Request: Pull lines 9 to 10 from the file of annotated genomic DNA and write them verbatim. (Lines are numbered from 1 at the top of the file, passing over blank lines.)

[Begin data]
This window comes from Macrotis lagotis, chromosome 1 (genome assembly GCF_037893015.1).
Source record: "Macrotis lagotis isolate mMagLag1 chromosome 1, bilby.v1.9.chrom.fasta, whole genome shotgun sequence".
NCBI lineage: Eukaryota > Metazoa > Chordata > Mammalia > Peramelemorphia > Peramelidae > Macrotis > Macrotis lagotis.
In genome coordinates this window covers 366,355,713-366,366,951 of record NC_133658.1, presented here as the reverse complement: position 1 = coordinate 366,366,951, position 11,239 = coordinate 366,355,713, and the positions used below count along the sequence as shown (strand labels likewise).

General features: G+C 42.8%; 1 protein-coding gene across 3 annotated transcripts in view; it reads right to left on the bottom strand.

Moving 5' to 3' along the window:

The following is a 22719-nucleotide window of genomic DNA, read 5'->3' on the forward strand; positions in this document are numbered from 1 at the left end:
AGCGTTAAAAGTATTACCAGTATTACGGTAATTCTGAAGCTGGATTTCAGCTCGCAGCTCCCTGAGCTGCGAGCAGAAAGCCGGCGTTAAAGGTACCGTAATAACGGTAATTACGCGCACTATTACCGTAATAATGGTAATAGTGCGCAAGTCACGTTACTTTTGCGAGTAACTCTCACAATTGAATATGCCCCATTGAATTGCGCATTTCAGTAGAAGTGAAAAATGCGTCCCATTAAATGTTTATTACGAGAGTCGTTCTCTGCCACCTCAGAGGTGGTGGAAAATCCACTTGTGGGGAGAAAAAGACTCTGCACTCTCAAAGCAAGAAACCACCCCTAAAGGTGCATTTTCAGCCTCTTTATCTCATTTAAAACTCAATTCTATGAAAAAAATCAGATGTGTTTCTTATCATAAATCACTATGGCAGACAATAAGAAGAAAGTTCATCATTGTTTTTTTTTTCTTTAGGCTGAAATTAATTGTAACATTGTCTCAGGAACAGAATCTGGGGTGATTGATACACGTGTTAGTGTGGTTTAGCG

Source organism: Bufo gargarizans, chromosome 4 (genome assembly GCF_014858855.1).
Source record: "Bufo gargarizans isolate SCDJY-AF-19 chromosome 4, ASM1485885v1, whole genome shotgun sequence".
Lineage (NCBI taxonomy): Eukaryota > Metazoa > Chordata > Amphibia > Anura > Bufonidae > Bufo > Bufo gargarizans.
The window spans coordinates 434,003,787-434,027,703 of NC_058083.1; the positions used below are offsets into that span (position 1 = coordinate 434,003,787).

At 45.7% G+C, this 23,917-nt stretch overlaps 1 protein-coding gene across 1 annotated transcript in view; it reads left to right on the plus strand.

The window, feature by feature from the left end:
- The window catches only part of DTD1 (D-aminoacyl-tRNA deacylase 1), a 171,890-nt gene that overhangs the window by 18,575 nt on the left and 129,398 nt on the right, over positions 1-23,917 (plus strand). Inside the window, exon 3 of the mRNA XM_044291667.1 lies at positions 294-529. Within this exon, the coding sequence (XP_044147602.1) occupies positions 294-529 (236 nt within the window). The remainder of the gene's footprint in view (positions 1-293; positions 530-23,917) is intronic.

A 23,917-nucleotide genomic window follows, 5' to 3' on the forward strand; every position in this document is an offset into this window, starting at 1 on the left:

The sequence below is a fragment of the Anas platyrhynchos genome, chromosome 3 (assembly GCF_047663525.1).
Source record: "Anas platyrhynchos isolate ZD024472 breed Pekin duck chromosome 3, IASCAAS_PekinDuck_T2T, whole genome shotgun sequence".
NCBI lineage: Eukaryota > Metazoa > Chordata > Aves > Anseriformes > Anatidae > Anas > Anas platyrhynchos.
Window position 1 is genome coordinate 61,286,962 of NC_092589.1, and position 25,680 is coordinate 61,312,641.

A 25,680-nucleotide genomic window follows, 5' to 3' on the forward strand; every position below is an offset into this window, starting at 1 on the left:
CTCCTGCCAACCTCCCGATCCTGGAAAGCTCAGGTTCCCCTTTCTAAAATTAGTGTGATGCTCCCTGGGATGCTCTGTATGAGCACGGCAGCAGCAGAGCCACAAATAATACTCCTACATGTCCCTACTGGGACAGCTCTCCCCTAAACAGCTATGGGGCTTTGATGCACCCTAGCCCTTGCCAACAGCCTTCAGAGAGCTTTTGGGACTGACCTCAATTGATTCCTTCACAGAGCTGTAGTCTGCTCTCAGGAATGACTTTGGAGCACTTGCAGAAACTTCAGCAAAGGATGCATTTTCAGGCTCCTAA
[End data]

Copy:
Source organism: Bufo gargarizans, chromosome 4 (genome assembly GCF_014858855.1).
Source record: "Bufo gargarizans isolate SCDJY-AF-19 chromosome 4, ASM1485885v1, whole genome shotgun sequence".